# Difference between revisions of "Octave for GNU/Linux"

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# emerge --sync | # emerge --sync | ||

+ | Add USE flag 'curl' for remote forge packages fetching into your <code>/etc/portage/package.use</code> file | ||

+ | sci-mathematics/octave curl | ||

+ | and emerge Octave | ||

# emerge octave | # emerge octave | ||

− | + | Since Octave ver. > 3.4.0 is able to fetch forge packages from URL, packages like ''octave-forge'' or ''g-octave'' are no more needed. | |

+ | |||

+ | Before installing any Octave-Forge package you must run in Octave command prompt | ||

+ | pkg -forge list | ||

+ | and then install your favourite packages. Typically, you have to start with | ||

+ | pkg install -forge general | ||

=Red Hat Enterprise/CentOS= | =Red Hat Enterprise/CentOS= |

## Revision as of 04:31, 14 May 2015

The recommended way for installing Octave and Octave-Forge packages on GNU/Linux systems is via each distribution package installation system.

More detailed instructions follow.

# Debian and Debian-based (such as Ubuntu)

Simply install Octave from your distribution repository:

apt-get install octave

For old versions of Ubuntu that only supply old versions of Octave, consider using Octave's PPA. For more details, see the Debian specific instructions page.

There are also Debian packages for each of the Octave-Forge packages, usually named `octave<pkgname>`

, e.g, `octave-image`

and `octave-statistics`

for the image processing and statistics package respectively. A complete list of them can be found with the command:

aptitude search ?description\(octave-forge\)

# Fedora

The packages can be installed using the yum command, they are:

- octave
- octave-devel
- octave-forge

`octave-forge`

is recommended to all users, as it provides many extra functions. `octave-devel`

contains the octave headers and mkoctfile script and is really only needed by users who are developing code that is to be dynamically linked to octave. `octave`

and `octave-forge`

can be installed with the command:

# yum install octave-forge

By default, yum will most likely install blas and lapack as your matrix math libraries, but ATLAS is usually much faster. If you want to install atlas with octave, use the command

# yum install octave-forge atlas

Note that if you are using an i386-compatible processor the base atlas package is not optimized for newer hardware. If you have newer hardware, you can get even better performance with the atlas-3dnow (AMD K6 processors), atlas-sse (Pentium III or newer), or atlas-sse2 (Pentium 4 or newer).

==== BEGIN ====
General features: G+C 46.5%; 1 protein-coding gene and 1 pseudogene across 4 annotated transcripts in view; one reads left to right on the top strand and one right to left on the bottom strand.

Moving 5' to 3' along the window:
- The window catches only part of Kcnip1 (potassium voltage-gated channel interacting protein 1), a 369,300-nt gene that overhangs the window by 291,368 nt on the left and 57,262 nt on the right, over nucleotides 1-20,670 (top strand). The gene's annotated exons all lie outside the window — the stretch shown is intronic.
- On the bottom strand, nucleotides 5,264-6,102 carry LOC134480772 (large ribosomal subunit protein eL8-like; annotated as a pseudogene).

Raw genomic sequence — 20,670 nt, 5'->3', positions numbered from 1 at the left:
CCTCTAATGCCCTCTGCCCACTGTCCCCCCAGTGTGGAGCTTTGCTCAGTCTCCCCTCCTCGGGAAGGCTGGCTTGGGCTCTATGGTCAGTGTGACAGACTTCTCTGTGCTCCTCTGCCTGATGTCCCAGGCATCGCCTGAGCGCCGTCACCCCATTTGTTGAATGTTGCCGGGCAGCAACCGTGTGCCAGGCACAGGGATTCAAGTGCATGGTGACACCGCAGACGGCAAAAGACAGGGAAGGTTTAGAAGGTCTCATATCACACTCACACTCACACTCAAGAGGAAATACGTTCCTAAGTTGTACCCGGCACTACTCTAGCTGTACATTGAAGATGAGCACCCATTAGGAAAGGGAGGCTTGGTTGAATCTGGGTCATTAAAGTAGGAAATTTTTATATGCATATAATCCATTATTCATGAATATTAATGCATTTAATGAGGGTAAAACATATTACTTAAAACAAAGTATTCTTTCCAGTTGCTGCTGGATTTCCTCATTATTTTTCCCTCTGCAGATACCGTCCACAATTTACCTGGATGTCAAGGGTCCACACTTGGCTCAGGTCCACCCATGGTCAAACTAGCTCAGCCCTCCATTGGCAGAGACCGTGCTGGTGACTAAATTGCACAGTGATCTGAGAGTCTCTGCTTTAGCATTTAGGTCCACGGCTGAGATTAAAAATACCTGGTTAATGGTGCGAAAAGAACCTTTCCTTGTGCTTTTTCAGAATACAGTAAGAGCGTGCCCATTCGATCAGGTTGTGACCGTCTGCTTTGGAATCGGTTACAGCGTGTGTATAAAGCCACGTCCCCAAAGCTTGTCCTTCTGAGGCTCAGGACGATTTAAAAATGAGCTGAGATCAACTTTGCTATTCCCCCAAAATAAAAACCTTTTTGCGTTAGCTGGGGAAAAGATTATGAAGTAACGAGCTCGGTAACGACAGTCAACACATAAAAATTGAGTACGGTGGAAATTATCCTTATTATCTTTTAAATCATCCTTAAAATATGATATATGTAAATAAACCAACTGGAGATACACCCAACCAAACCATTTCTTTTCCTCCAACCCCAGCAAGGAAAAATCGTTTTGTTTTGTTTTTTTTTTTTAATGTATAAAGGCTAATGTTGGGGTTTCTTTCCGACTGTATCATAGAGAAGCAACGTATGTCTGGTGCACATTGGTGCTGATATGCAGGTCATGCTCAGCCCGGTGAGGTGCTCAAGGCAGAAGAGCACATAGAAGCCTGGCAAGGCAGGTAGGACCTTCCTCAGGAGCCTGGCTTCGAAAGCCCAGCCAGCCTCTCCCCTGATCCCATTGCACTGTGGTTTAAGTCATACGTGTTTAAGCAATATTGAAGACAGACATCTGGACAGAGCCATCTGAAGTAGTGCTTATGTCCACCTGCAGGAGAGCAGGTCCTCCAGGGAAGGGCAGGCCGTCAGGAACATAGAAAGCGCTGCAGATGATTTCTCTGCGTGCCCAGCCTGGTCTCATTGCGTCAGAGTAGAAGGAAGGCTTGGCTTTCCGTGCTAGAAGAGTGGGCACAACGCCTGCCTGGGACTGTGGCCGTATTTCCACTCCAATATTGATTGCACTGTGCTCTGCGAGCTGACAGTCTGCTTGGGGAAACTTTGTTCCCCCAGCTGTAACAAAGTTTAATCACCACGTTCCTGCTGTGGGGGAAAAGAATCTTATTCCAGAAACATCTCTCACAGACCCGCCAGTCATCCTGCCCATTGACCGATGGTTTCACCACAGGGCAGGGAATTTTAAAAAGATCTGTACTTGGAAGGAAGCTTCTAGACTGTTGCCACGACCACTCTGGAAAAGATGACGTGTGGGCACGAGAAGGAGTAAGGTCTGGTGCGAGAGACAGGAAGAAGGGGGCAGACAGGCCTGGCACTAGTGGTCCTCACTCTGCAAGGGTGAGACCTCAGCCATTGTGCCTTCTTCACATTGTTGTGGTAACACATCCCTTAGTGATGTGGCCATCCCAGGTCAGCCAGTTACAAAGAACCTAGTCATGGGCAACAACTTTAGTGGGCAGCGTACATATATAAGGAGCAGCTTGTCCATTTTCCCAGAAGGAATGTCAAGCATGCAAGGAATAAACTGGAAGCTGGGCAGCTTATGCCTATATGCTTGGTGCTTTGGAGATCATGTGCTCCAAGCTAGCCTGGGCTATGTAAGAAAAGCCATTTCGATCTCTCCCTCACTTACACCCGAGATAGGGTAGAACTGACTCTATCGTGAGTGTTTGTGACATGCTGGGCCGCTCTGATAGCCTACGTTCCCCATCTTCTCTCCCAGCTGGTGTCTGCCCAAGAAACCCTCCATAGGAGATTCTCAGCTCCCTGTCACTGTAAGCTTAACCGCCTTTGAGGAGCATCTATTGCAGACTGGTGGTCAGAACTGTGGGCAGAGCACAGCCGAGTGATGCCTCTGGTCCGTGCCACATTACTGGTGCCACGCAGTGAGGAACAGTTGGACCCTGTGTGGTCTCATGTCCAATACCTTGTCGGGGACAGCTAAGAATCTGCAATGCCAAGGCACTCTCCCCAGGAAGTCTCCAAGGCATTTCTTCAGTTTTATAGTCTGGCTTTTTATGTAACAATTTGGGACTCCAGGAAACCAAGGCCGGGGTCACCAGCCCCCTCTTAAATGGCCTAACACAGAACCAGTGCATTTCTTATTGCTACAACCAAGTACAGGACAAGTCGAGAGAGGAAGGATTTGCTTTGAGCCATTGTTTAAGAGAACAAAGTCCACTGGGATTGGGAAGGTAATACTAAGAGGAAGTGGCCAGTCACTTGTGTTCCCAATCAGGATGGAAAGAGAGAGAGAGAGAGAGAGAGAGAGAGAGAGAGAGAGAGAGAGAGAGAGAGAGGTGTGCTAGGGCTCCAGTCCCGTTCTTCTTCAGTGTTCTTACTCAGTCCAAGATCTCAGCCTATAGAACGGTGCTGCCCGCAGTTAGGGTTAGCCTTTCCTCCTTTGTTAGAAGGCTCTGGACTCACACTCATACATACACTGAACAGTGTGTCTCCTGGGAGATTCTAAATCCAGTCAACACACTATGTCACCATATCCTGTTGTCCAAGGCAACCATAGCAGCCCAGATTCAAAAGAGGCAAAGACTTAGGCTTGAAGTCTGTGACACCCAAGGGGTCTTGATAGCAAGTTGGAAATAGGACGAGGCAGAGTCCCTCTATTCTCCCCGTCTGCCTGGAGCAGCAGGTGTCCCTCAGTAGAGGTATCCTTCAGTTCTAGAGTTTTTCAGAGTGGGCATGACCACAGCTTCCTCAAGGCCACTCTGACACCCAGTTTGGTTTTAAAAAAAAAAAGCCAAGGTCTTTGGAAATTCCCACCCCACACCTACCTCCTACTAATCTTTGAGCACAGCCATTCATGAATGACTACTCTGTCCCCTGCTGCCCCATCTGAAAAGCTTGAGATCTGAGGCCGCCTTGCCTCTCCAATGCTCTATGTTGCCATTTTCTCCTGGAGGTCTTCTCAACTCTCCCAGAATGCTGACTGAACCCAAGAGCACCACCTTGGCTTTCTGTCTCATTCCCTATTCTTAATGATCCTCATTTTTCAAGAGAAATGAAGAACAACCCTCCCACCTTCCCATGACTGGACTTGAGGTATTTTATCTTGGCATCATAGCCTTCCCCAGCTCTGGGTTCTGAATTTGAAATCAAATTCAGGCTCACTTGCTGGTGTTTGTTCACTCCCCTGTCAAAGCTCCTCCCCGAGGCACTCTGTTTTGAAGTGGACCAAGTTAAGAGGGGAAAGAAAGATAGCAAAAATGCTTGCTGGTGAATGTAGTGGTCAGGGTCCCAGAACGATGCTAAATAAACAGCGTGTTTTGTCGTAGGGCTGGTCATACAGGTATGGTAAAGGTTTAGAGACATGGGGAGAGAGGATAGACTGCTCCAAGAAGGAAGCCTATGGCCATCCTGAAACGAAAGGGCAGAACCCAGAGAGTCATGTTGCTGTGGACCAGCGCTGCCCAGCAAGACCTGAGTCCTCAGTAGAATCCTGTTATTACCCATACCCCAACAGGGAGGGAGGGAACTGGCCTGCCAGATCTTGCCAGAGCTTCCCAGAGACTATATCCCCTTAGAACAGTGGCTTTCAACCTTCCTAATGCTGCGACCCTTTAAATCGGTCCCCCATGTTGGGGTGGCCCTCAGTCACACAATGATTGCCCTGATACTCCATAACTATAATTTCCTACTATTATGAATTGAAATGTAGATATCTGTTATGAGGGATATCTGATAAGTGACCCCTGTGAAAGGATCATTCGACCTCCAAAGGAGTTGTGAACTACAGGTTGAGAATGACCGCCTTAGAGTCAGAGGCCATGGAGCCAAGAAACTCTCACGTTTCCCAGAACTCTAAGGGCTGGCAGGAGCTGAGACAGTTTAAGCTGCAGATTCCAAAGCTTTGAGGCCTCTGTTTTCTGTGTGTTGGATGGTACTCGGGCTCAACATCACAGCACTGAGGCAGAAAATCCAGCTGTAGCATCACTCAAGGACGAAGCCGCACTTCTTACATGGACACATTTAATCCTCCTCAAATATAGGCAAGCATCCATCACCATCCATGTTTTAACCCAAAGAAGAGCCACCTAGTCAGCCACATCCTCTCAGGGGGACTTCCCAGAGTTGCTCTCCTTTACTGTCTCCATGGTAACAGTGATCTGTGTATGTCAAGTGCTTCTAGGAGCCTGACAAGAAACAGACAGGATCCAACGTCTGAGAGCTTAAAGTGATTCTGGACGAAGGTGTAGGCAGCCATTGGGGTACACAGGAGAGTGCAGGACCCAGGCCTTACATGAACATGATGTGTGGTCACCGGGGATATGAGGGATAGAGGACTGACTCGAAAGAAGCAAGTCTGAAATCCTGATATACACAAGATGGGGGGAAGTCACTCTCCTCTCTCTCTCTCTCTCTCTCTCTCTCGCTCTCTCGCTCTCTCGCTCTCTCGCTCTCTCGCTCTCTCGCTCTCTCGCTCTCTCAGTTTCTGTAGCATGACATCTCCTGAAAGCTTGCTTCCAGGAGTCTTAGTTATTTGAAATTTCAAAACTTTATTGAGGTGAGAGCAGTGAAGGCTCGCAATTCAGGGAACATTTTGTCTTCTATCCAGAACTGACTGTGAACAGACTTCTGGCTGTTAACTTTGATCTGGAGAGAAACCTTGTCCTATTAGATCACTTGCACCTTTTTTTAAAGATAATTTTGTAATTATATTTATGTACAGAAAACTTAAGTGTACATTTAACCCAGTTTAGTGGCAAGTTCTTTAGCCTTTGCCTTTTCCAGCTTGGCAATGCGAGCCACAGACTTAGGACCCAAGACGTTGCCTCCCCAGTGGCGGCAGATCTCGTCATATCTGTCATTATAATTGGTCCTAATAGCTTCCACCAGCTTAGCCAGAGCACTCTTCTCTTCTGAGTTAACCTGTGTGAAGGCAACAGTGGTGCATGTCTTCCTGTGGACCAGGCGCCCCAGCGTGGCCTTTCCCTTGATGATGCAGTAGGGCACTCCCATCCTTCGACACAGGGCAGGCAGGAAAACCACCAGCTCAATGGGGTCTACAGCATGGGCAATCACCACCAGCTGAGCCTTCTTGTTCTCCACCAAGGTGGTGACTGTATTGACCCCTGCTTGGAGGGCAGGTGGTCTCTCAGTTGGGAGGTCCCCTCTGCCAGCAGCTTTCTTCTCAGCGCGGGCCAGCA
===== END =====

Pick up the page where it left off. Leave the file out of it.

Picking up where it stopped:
# Gentoo

Octave is available through Gentoo's package management system, Portage:

# emerge --sync

Add USE flag 'curl' for remote forge packages fetching into your `/etc/portage/package.use`

file

sci-mathematics/octave curl

and emerge Octave

# emerge octave

Since Octave ver. > 3.4.0 is able to fetch forge packages from URL, packages like *octave-forge* or *g-octave* are no more needed.

Before installing any Octave-Forge package you must run in Octave command prompt

pkg -forge list

and then install your favourite packages. Typically, you have to start with

pkg install -forge general

# Red Hat Enterprise/CentOS

Octave is available for Red Hat Enterprise Linux distributions through the EPEL repository. This section applies to CentOS, Scientific Linux, and other Red Hat Enterprise rebuild distributions as well.

**Method 1 - the quick way:**

yum install epel-release yum install octave

**Method 2 - if the above does not work:**

First, follow these instructions to set up your system to install packages from EPEL. For example,

# wget http://url/to/latest/epel-release-6-7.noarch.rpm # yum localinstall epel-release-6-7.noarch.rpm

Once the EPEL repository has been enabled, you can follow the rest of the instructions for Fedora to install Octave using yum.

Note that EPEL intentionally does not follow new releases as closely as other distributions. Consequently, the version of Octave provided by EPEL may be several months or years out of date. There are plans for the Octave maintainers to provide support and binary RPMs for enterprise GNU/Linux distributions, contact the maintainers mailing list for more information.

# Red Hat

GNU Octave is included with Red Hat. If you are still using an old version of Red Hat and want a newer version of GNU Octave, your best options are to consider updating your distribution to a recent Fedora release or compile octave from source.

Note that RH 7.x distributions (as well as Red Hat Enterprise Linux 2.1) have included an old version of GCC (pre 3.x). It is known that GCC 2.96 (included in RH7.3) can compile GNU Octave (as of version 2.1.57), but the resulting binary will be bad. Red Hat made available RPMs for GCC 3.1-5 through http://rhn.redhat.com (those RPMs may be available on other RPM repositories).

# SUSE Linux and openSUSE

Binary packages for Octave are provided by all versions of openSUSE. It can be installed by command:

zypper in octave

Latest stable version of Octave and Octave-Forge are available on Science repository. For details see openSUSE specific wiki page.

# Arch Linux

Updated Octave's version is in the extra repository. It can be installed by typing:

# pacman -S octave